Honoring Operation Red Wings and Meeting Marcus Luttrell - ITS Tactical

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Honoring Operation Red Wings and Meeting Marcus Luttrell

By Bryan Black

I distinctly remember the news circulating around the Naval Special Warfare Center on June 28th, 2005, that four SDV SEALs were missing following a SR (Special Reconnaissance) mission in North Eastern Afghanistan.

Later that day I also learned of a downed MH-47 Chinook carrying a QRF (Quick Reaction Force) of 8 SEALs and 8 Night Stalkers attempting a rescue mission. It was a bone chilling realization that I had just heard about the greatest loss of life the community had seen since WWII.

It briefly flashed me back to the events of September 11th, as I had many of the same feelings of wanting to do something, but being unable to. All I could do is stand by for further news of the tragedy.

Everyone in the office I was stationed at huddled around the computers and telephones eagerly awaiting news of the four missing SEALs. By the end of the day that Tuesday, we still had no confirmation that any of the four SEALs had survived.

Standing By

During the next three days, it looked as if there was little hope in finding the missing SEALs, but no one lost faith. We were all pulling for them. Murphy, Dietz, Axelson and Luttrell. Everyone was talking about them, and in such a small community, everyone had stories to share. Not only about those still missing, but also those who had been lost in the rescue attempt.

Late Friday afternoon, July 1st, we finally received news that a message had been delivered to Camp Blessing, a Marine outpost in the Kunar Province, with word on our guys. At this point we didn’t know who had sent the message, or if all four of the SEALs were still alive.

That evening and into the morning of the 2nd, a massive search and rescue operation was unfolding to rescue the SEALs. Armed with the information given to them by Marcus Luttrell, who had been taken in by a village, the S&R force was able to locate Luttrell on July 2nd.

I received a call from my Chief that Saturday, letting me know that Luttrell had been found, and they were still looking for the others. It wasn’t for another six days that Murphy and Dietz were located, and Axelson around the 10-day mark.

While we were all thankful for Luttrell’s rescue, it was still a very somber vibe that circulated around the Center for the next few weeks. While I hadn’t personally known any of the 11 SEALs killed, I felt very connected to the event.

Meeting Luttrell

Later that July, I was busy with my usual tasks around the Naval Special Warfare Center, and was leaving the office to run an errand when I almost ran right into a man entering the office. As I looked up from the flip flops, shorts and t-shirt, I couldn’t help but affix my gaze onto the longest beard I’d ever seen while in the Navy.

This man before me had long hair, sunglasses and a beard that no joke, went all the way down to his stomach. As he pulled off his sunglasses, I briefly felt that I’d seen his face before, but asked if I could help him with anything.

After all, it wasn’t everyday that a civilian, or a brother with a serious No-Shave Chit entered the office. He extended his hand and said “Just here to see the guys, I’m Marcus Luttrell.” I immedietely got the chills, shook his hand and said what an honor it was to meet him.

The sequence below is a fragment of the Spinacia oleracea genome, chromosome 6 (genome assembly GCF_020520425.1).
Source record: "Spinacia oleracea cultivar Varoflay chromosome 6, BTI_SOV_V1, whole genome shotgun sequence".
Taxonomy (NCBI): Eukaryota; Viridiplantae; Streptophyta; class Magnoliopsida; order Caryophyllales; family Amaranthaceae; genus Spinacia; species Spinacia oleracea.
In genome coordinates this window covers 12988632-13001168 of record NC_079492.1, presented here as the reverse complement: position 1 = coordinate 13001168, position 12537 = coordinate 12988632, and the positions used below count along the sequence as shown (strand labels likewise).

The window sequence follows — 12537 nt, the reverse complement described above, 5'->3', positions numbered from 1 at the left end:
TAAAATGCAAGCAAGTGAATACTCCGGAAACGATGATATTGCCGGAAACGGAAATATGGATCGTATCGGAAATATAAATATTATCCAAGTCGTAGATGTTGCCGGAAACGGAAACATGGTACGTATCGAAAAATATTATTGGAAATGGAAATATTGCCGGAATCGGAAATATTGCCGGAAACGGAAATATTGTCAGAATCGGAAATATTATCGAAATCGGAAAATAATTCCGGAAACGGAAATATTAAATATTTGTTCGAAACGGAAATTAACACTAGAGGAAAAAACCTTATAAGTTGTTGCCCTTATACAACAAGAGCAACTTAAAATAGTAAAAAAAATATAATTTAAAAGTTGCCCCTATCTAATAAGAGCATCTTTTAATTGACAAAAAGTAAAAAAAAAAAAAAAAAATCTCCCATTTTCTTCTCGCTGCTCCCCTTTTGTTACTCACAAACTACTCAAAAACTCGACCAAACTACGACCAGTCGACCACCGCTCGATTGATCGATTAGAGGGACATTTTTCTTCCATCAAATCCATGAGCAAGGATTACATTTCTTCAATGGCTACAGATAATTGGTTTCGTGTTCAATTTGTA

I dropped what I was doing to stay in the office and eagerly listen in on what this patriot had to say. After reuniting with some of his former classmates from BUD/s that I worked with, he proceeded to tell everyone the story of Operation Redwing.

A lot of what he mentioned is still classified and not included in the book Lone Survivor, which I’d highly recommend everyone read. It was fascinating, yet humbling, to hear the details first hand of the operation.

Luttrell is every bit the humble Texan that you’ve seen in the interviews, and it was indeed an honor to meet him and see the smirk on his face when I told him I was from the best damn state in the nation too.

Haunting Memory

There was a video we received shortly after Luttrell’s rescue and the bodies of Murphy, Dietz and Axelson had been located. It showed these patriot’s bodies being stripped of their weapons and belongings by the Taliban.

Memories of the video still sends chills down my spine when I think about it. I’ll never forget the erie music playing and “Allah Akbar” being chanted.

It fires me up just thinking about it to this day, and I will never forget the sacrifice these patriots have made four our great nation. Please take a moment of silence today to remember those lost during Operation Redwing.

Navy SEALs

SEAL Delivery Vehicle Team 1, Pearl Harbor, Hawaii.

  • Lt. (SEAL) Michael P. Murphy, 29, of Patchogue, N.Y.
  • Sonar Technician (Surface) 2nd Class (SEAL) Matthew G. Axelson, 29, of Cupertino, Calif.
  • Machinist Mate 2nd Class (SEAL) Eric S. Patton, 22, of Boulder City, Nev.
  • Senior Chief Information Systems Technician (SEAL) Daniel R. Healy, 36, of Exeter, N.H.
  • Quartermaster 2nd Class (SEAL) James Suh, 28, of Deerfield Beach, Fla.

SEAL Delivery Vehicle Team 2, Virginia Beach, Va.

  • Gunner’s Mate 2nd Class (SEAL) Danny P. Dietz, 25, of Littleton, Colo.

SEAL Team 10, Virginia Beach, Va.

  • Chief Fire Controlman (SEAL) Jacques J. Fontan, 36, of New Orleans, La.
  • Lt. Cmdr. (SEAL) Erik S. Kristensen, 33, of San Diego, Calif.
  • Electronics Technician 1st Class (SEAL) Jeffery A. Lucas, 33, of Corbett, Ore.
  • Lt. (SEAL) Michael M. McGreevy Jr., 30, of Portville, N.Y.
  • Hospital Corpsman 1st Class (SEAL) Jeffrey S. Taylor, 30, of Midway, W.Va.

Army Night Stalkers

3rd Battalion, 160th Special Operations Aviation Regiment (Airborne), Hunter Army Air Field, Ga.

  • Staff Sgt. Shamus O. Goare, 29, of Danville, Ohio.